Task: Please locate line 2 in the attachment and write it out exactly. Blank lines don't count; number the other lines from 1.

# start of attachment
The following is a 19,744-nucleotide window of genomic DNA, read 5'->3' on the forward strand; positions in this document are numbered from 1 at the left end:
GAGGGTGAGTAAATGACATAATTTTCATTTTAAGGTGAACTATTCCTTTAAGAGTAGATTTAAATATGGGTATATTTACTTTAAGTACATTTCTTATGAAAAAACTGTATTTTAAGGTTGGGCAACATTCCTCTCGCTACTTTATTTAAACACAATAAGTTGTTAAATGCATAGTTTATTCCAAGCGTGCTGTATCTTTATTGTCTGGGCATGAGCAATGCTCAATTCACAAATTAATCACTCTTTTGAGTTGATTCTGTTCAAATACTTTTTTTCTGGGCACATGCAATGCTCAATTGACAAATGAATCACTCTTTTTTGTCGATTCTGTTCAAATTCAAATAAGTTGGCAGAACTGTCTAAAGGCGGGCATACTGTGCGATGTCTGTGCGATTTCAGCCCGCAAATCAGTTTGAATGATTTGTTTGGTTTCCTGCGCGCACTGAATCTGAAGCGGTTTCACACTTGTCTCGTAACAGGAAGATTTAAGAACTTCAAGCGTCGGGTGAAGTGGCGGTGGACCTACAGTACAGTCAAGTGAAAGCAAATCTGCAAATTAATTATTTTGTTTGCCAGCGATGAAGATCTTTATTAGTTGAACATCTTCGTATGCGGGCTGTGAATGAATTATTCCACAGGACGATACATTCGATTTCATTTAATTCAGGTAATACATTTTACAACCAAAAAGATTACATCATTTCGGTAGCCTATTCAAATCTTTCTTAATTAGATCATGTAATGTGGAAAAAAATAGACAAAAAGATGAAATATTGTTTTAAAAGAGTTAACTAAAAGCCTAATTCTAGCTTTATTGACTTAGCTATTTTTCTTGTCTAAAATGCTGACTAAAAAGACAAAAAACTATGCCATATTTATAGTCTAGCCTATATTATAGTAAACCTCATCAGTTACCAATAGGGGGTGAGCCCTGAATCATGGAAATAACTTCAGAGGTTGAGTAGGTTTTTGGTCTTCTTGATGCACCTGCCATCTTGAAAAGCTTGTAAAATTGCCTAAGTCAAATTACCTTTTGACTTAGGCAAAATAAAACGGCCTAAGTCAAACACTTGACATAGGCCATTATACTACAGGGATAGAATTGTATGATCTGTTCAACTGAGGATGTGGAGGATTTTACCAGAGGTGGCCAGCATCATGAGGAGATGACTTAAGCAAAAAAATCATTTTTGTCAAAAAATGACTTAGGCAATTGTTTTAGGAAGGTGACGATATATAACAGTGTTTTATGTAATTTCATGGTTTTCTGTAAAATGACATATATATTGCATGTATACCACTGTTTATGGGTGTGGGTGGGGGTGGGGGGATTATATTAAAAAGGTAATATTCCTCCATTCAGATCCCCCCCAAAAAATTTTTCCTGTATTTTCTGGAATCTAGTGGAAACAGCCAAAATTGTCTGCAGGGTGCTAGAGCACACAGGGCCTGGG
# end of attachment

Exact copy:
GAGGGTGAGTAAATGACATAATTTTCATTTTAAGGTGAACTATTCCTTTAAGAGTAGATTTAAATATGGGTATATTTACTTTAAGTACATTTCTTATGAAAAAACTGTATTTTAAGGTTGGGCAACATTCCTCTCGCTACTTTATTTAAACACAATAAGTTGTTAAATGCATAGTTTATTCCAAGCGTGCTGTATCTTTATTGTCTGGGCATGAGCAATGCTCAATTCACAAATTAATCACTCTTTTGAGTTGATTCTGTTCAAATACTTTTTTTCTGGGCACATGCAATGCTCAATTGACAAATGAATCACTCTTTTTTGTCGATTCTGTTCAAATTCAAATAAGTTGGCAGAACTGTCTAAAGGCGGGCATACTGTGCGATGTCTGTGCGATTTCAGCCCGCAAATCAGTTTGAATGATTTGTTTGGTTTCCTGCGCGCACTGAATCTGAAGCGGTTTCACACTTGTCTCGTAACAGGAAGATTTAAGAACTTCAAGCGTCGGGTGAAGTGGCGGTGGACCTACAGTACAGTCAAGTGAAAGCAAATCTGCAAATTAATTATTTTGTTTGCCAGCGATGAAGATCTTTATTAGTTGAACATCTTCGTATGCGGGCTGTGAATGAATTATTCCACAGGACGATACATTCGATTTCATTTAATTCAGGTAATACATTTTACAACCAAAAAGATTACATCATTTCGGTAGCCTATTCAAATCTTTCTTAATTAGATCATGTAATGTGGAAAAAAATAGACAAAAAGATGAAATATTGTTTTAAAAGAGTTAACTAAAAGCCTAATTCTAGCTTTATTGACTTAGCTATTTTTCTTGTCTAAAATGCTGACTAAAAAGACAAAAAACTATGCCATATTTATAGTCTAGCCTATATTATAGTAAACCTCATCAGTTACCAATAGGGGGTGAGCCCTGAATCATGGAAATAACTTCAGAGGTTGAGTAGGTTTTTGGTCTTCTTGATGCACCTGCCATCTTGAAAAGCTTGTAAAATTGCCTAAGTCAAATTACCTTTTGACTTAGGCAAAATAAAACGGCCTAAGTCAAACACTTGACATAGGCCATTATACTACAGGGATAGAATTGTATGATCTGTTCAACTGAGGATGTGGAGGATTTTACCAGAGGTGGCCAGCATCATGAGGAGATGACTTAAGCAAAAAAATCATTTTTGTCAAAAAATGACTTAGGCAATTGTTTTAGGAAGGTGACGATATATAACAGTGTTTTATGTAATTTCATGGTTTTCTGTAAAATGACATATATATTGCATGTATACCACTGTTTATGGGTGTGGGTGGGGGTGGGGGGATTATATTAAAAAGGTAATATTCCTCCATTCAGATCCCCCCCAAAAAATTTTTCCTGTATTTTCTGGAATCTAGTGGAAACAGCCAAAATTGTCTGCAGGGTGCTAGAGCACACAGGGCCTGGG